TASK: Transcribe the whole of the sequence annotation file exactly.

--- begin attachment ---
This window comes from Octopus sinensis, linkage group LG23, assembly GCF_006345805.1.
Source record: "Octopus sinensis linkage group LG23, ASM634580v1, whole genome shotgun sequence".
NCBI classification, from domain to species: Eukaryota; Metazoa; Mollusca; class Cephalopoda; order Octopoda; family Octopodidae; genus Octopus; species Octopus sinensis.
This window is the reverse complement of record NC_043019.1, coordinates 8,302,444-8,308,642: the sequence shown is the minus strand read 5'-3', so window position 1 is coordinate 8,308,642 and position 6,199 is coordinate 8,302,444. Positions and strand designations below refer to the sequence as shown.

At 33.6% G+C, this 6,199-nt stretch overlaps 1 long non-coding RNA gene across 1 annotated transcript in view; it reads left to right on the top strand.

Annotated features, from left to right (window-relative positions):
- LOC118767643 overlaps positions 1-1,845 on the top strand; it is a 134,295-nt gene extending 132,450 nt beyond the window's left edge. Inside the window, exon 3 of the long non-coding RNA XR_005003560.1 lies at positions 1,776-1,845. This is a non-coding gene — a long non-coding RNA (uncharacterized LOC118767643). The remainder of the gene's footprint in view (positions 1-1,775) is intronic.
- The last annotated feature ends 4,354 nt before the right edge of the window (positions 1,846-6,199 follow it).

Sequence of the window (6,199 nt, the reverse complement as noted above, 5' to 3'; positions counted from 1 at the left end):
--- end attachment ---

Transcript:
This window comes from Octopus sinensis, linkage group LG23, assembly GCF_006345805.1.
Source record: "Octopus sinensis linkage group LG23, ASM634580v1, whole genome shotgun sequence".
NCBI classification, from domain to species: Eukaryota; Metazoa; Mollusca; class Cephalopoda; order Octopoda; family Octopodidae; genus Octopus; species Octopus sinensis.
This window is the reverse complement of record NC_043019.1, coordinates 8,302,444-8,308,642: the sequence shown is the minus strand read 5'-3', so window position 1 is coordinate 8,308,642 and position 6,199 is coordinate 8,302,444. Positions and strand designations below refer to the sequence as shown.

At 33.6% G+C, this 6,199-nt stretch overlaps 1 long non-coding RNA gene across 1 annotated transcript in view; it reads left to right on the top strand.

Annotated features, from left to right (window-relative positions):
- LOC118767643 overlaps positions 1-1,845 on the top strand; it is a 134,295-nt gene extending 132,450 nt beyond the window's left edge. Inside the window, exon 3 of the long non-coding RNA XR_005003560.1 lies at positions 1,776-1,845. This is a non-coding gene — a long non-coding RNA (uncharacterized LOC118767643). The remainder of the gene's footprint in view (positions 1-1,775) is intronic.
- The last annotated feature ends 4,354 nt before the right edge of the window (positions 1,846-6,199 follow it).

Sequence of the window (6,199 nt, the reverse complement as noted above, 5' to 3'; positions counted from 1 at the left end):